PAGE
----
Dissecting the Remnants of Nearby Supernova Explosions By Dr. Laura Lopez
Her lecture notes: Supernovae are the explosive ends of the lives of massive stars. They are the most energetic events in the Universe, and they produce almost all the elements in the periodic table. Although several hundreds of supernovae are found each year by dedicated robotic telescopes, these explosions are too far away to study their physics in detail. I will discuss how we can study the remnants left over from supernova explosions in our own Milky Way galaxy in order to probe the nature of the explosions and their effects on surrounding space.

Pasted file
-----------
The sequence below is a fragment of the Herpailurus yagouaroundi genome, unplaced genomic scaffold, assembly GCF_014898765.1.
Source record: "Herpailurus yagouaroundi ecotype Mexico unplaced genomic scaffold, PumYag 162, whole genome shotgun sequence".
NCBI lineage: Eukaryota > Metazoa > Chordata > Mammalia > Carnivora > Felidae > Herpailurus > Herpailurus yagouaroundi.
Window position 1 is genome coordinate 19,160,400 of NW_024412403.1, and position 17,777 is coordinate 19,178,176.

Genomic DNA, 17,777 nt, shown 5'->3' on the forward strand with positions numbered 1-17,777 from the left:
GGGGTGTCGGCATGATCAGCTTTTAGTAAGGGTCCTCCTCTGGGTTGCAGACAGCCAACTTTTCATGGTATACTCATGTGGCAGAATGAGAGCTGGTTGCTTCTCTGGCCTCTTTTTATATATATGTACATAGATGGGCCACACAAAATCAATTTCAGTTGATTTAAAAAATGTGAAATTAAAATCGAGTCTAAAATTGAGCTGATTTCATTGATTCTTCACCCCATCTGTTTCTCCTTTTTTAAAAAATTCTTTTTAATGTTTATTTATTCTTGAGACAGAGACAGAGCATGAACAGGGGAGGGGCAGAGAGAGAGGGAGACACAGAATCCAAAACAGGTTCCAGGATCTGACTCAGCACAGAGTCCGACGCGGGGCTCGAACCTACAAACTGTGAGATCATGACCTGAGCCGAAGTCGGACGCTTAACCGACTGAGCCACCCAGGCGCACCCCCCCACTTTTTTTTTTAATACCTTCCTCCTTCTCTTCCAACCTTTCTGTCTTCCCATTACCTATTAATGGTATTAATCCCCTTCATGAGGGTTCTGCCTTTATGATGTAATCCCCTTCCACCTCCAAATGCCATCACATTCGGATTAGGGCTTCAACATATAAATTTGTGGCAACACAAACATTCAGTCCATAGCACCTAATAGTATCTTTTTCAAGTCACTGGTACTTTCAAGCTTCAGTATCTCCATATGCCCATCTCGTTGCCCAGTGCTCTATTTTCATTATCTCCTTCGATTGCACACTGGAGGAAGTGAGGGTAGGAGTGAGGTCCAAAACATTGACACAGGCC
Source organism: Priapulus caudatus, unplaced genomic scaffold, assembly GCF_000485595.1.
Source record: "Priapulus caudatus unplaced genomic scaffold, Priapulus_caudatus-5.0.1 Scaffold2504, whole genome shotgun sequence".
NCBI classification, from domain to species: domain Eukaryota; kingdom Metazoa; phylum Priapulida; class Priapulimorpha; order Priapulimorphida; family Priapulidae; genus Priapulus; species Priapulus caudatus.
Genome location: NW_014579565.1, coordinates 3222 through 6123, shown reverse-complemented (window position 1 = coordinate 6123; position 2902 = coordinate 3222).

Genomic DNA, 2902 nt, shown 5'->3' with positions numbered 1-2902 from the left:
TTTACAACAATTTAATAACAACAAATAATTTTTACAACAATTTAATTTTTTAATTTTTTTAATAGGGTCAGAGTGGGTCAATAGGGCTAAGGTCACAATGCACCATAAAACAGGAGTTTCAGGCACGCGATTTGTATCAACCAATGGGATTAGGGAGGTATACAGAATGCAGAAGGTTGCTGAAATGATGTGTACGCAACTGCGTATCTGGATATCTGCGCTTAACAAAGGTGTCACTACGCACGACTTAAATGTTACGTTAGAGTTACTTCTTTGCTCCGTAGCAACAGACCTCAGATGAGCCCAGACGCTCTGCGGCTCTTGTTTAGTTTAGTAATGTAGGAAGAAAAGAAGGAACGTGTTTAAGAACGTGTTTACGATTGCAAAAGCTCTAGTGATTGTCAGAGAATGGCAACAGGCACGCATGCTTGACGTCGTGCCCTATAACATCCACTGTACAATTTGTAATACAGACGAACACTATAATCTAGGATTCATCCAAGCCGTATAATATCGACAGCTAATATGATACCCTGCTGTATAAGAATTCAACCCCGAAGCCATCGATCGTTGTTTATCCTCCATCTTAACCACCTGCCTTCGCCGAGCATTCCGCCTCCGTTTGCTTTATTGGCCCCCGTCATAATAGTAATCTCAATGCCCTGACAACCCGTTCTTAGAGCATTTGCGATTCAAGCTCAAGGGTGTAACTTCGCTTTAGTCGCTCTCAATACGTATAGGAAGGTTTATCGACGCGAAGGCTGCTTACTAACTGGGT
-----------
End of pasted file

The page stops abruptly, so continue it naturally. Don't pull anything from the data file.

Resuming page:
Laura Lopez completed her Ph.D. in astronomy and astrophysics at the University of California, Santa Cruz, in June 2011, working with Professors Enrico Ramirez-Ruiz, Mark Krumholz, Jason Xavier Prochaska, and Alberto Bolatto. Before going to UCSC, Lopez earned her S.B. in physics at MIT in 2004. She completed her undergraduate thesis at MIT with Dr. Herman Marshall and Professor Claude Canizares. She is originally from Barrington, Illinois.
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